Friday, 15 February 2008

External funding and sustainability: another view

Just had this in from Paul M @ UCLAN:

"The year is 1995 and a new concept in teaching has arrived called the ‘classroom’

What are the benefits of ‘a classroom’

You can talk to many people at once…

…in real time!

The ‘class’ can ask you questions – there and then!

You can write your thoughts on something called a ‘chalkboard’ so learners can read it ‘asynchronously’.

“SO WHAT?” the teachers said.

“We’ve been using PCs to do this kind of thing for hundreds of years!”

More research is needed.

The year is now 2000 and more research was indeed done. Some teachers love classrooms. Some students love being in classrooms with teachers who love being in those classrooms with them. Some teachers take to classrooms naturally, but many don’t.

The people holding the purse strings worry a bit about not every one taking to classrooms.

“Yes but if we get really BIG classrooms we can achieve ECONOMY OF SCALE!!!” the enthusiasts said.

More research is needed.

The year is now 2005 and more research was indeed done

We still can’t get everyone to use ‘classrooms’ (or ‘crooms’ as they have become known). As fast as we can research how to best use crooms they keep coming up with new features (such as OHPs and flipcharts). All these new features are collectively known as crooms 2.0.

More research is needed.

The year is now 2008 and if you’ve read this far then I have to ask - shouldn’t you really be working? However if you’re looking for a point to this post it may be this…

Like many Learning Technology people I nearly always start conference presentations with the qualification “of course I have been involved in the web since 1994”. I think almost 15 years of involvement has given us distance to reflect on the trends. And the trend is that there will always be trends – and there will always be new and great things just on the horizon. It’s the point at which you commit that’s the tricky bit and I think this is what you are getting at in para 6.

Now I’m no academic but I know enough to know that universities are entering a fiercely competitive era (yes, even more so than now) where student choice means much more due to increasing fees. Learning technology is about choice. The choice to decide what blend is best for you and your students (diff’rent strokes for diff’rent folks!). At an institutional level this is reason enough to support.

I can’t think of any industry (I’m sorry but if we are charging that makes us an ‘industry’) where faced with these conditions the said industry hasn’t consolidated. At a national level this is reason enough to support (a quick look at the nature of national funding bears this out). Your dad has every right to ask “where’s the money?” (maybe Tom Cruise could play him in the film) and the answers you suggest in your final para are fine. One of the problems I see is in maintaining those ‘links’ between national and institutional initiative whilst working in an increasingly competitive environment."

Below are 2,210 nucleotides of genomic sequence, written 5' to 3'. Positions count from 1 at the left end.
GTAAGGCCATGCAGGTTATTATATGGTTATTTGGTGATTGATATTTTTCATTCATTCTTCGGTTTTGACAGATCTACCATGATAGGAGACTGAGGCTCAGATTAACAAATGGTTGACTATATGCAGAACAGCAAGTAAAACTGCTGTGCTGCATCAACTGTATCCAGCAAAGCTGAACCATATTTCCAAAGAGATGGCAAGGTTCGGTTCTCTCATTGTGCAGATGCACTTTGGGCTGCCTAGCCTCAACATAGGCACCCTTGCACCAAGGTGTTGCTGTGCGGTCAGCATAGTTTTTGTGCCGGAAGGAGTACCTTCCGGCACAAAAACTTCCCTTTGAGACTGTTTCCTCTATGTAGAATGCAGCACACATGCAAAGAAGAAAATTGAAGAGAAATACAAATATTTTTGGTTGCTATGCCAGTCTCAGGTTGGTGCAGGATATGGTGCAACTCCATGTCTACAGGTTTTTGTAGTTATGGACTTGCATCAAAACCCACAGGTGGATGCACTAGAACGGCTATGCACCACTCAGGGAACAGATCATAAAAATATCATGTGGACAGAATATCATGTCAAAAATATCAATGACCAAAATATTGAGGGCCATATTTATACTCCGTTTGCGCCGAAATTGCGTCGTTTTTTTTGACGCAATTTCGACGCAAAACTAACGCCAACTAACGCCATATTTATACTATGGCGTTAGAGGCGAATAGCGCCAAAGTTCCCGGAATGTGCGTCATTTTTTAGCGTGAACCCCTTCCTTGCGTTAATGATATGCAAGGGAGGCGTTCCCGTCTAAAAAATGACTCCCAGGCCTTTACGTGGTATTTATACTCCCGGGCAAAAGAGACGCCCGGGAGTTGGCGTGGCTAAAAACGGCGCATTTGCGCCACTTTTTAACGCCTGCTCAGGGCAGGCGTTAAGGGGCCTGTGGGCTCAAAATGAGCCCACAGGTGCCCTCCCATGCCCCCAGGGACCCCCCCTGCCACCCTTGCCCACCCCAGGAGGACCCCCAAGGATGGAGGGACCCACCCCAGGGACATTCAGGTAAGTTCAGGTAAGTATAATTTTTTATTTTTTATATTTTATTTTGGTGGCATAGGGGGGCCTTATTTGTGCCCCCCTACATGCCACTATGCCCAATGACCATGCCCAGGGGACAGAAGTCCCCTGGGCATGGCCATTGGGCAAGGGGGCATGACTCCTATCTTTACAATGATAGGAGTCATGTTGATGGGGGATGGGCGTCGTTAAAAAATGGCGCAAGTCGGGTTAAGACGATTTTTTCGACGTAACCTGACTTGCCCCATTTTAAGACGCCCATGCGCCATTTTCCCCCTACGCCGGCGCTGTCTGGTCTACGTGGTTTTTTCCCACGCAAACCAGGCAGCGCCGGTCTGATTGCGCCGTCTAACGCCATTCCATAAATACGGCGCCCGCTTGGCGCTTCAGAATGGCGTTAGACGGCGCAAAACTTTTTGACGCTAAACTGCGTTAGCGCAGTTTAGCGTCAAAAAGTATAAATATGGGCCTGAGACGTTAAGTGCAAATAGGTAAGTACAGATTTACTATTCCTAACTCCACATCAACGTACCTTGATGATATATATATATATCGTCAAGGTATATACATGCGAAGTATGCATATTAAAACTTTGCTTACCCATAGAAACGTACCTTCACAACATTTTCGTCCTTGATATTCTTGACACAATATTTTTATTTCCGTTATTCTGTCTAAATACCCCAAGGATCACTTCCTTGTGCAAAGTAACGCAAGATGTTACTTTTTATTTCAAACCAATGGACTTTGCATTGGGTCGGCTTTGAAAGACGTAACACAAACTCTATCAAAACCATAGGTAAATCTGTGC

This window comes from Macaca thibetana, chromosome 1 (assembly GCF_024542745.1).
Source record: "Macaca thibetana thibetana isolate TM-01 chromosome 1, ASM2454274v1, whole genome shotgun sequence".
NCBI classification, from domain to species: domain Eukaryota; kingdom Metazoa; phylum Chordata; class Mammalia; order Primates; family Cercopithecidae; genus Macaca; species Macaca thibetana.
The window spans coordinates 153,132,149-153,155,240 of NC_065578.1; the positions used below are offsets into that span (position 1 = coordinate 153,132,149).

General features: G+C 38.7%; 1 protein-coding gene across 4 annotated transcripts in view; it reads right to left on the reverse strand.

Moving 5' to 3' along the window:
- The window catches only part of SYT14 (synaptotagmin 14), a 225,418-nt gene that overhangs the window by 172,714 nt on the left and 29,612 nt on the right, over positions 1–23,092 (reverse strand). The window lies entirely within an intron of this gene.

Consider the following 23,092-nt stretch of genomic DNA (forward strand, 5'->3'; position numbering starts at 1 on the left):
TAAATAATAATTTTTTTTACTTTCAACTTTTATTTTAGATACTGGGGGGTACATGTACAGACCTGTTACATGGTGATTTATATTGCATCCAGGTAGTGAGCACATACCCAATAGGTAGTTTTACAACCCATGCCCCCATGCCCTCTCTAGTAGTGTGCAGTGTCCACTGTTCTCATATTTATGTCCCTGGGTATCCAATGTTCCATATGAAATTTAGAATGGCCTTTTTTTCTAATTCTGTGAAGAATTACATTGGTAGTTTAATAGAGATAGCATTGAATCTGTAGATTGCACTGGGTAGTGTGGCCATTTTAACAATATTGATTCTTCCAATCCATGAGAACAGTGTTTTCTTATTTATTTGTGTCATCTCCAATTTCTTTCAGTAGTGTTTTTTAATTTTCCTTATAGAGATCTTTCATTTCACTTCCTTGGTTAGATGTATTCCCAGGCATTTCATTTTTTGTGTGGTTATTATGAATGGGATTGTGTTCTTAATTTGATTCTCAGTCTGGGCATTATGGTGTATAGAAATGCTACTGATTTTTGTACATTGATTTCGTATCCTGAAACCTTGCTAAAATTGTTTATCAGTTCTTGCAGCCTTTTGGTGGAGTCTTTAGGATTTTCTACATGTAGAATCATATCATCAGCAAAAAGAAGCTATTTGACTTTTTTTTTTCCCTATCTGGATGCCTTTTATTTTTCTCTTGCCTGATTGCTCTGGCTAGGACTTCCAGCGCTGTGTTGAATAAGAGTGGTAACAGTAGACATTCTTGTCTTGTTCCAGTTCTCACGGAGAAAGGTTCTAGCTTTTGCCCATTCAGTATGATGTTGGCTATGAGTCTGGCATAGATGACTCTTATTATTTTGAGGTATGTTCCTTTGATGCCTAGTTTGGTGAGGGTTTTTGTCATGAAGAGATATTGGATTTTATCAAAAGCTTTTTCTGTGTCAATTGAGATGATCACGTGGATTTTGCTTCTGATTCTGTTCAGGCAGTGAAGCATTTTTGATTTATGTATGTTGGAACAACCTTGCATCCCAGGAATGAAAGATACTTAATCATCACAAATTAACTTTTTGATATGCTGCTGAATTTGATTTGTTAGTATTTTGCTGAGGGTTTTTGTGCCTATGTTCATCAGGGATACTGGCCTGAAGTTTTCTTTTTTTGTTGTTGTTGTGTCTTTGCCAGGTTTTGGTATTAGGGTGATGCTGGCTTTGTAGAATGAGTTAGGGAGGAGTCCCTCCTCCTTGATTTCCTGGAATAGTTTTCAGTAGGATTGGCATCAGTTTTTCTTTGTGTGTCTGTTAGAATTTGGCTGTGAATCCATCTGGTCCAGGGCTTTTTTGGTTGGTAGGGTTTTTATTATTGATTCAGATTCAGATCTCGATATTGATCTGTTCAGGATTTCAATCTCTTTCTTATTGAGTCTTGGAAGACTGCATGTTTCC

Mohamed said...

Thoroughly enjoyed this, thanks for sharing!

Steve Mackenzie said...

I enjoyed this view. It gets you thinking.

Here's what I think. As a Starting point let’s agree that the classroom and traditional classroom tools ain't never going away.

Web 2.0 and e-learning tools are not here to replace classroom teaching, they are there to enhance it. If learning technology is about choice, then it behoves all teachers not to be ignorant of the learning (technology) choices and possibilities that are now available. Too many teachers as examples will cite lack of time, lack of training, lack of technical ability, lack of support, lack of understanding of the use of web 2.0 and e-learning tools for teaching and learning as to why they stick to chalkboards, OHP's and flipcharts.

And do you know what - they might be absolutely right in their reasoning for sticking to tried and trusted methods, but if they are a teacher that is interested in their primary purpose which is to help students learn then it is an unfortunate position to be in - that they are ignorant of so many wonderful tools to that can add to the variety of their teaching and enhance students' learning.

Whilst there may be differing levels of institutional support, it is now the year 2008, the web 2.0 and e-learning tools are mature and easy to use, pedagogical knowledge about how best to help learners learn in different situations is strong - We are ready to embrace change.

Because web 2.0 and e-learning tools are so good at enhancing already well identified good pedagogical practices, what is required is visionaries in positions of influence at all levels of education to re-think their approach so that the barriers mentioned above to teachers are removed. Teachers then can make an informed judgment as to whether the use of web 2.0 or e-learning tools can be of value or not. Just as politicians develop policies to socially engineer a preferred way of doing things, HE institutions need to engineer an environment that focuses on giving teachers the time, training, opportunity and support to become better informed about the learning options available.

There are many good things going on in relation to web 2.0 and e-learning and when someone (or a committee) with the authority recognizes how useful and important web 2.0 and e-learning tools are to student learning, then maybe a change in the institutional policies and working environment will ensue.

Although consolidation is a safe and on the face of it sensible option I actually think that within 10 years teaching and support for teaching in HE institutions will have changed dramatically, due to the unstoppable power of the new learning technologies available to us. If it does not come about by recognition maybe it will come about by fierce competition :-)